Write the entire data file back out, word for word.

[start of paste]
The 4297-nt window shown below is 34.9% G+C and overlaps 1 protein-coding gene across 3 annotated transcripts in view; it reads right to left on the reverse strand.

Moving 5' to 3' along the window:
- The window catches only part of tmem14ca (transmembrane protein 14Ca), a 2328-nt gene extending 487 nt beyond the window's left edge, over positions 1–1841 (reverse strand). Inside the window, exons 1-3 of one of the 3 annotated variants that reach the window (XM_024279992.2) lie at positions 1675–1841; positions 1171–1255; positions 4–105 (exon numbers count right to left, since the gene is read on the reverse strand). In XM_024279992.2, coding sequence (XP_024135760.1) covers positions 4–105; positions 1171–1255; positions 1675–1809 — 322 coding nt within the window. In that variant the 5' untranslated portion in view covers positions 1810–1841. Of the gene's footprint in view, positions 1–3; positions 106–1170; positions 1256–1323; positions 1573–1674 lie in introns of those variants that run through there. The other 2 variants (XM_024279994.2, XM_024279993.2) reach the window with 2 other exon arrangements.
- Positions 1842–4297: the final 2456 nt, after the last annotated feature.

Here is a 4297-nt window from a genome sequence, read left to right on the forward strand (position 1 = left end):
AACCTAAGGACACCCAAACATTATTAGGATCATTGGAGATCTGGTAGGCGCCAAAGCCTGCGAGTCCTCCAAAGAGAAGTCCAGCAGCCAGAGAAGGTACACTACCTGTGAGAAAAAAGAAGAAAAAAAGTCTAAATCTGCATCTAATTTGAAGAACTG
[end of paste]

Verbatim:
The 4297-nt window shown below is 34.9% G+C and overlaps 1 protein-coding gene across 3 annotated transcripts in view; it reads right to left on the reverse strand.

Moving 5' to 3' along the window:
- The window catches only part of tmem14ca (transmembrane protein 14Ca), a 2328-nt gene extending 487 nt beyond the window's left edge, over positions 1–1841 (reverse strand). Inside the window, exons 1-3 of one of the 3 annotated variants that reach the window (XM_024279992.2) lie at positions 1675–1841; positions 1171–1255; positions 4–105 (exon numbers count right to left, since the gene is read on the reverse strand). In XM_024279992.2, coding sequence (XP_024135760.1) covers positions 4–105; positions 1171–1255; positions 1675–1809 — 322 coding nt within the window. In that variant the 5' untranslated portion in view covers positions 1810–1841. Of the gene's footprint in view, positions 1–3; positions 106–1170; positions 1256–1323; positions 1573–1674 lie in introns of those variants that run through there. The other 2 variants (XM_024279994.2, XM_024279993.2) reach the window with 2 other exon arrangements.
- Positions 1842–4297: the final 2456 nt, after the last annotated feature.

Here is a 4297-nt window from a genome sequence, read left to right on the forward strand (position 1 = left end):
AACCTAAGGACACCCAAACATTATTAGGATCATTGGAGATCTGGTAGGCGCCAAAGCCTGCGAGTCCTCCAAAGAGAAGTCCAGCAGCCAGAGAAGGTACACTACCTGTGAGAAAAAAGAAGAAAAAAAGTCTAAATCTGCATCTAATTTGAAGAACTG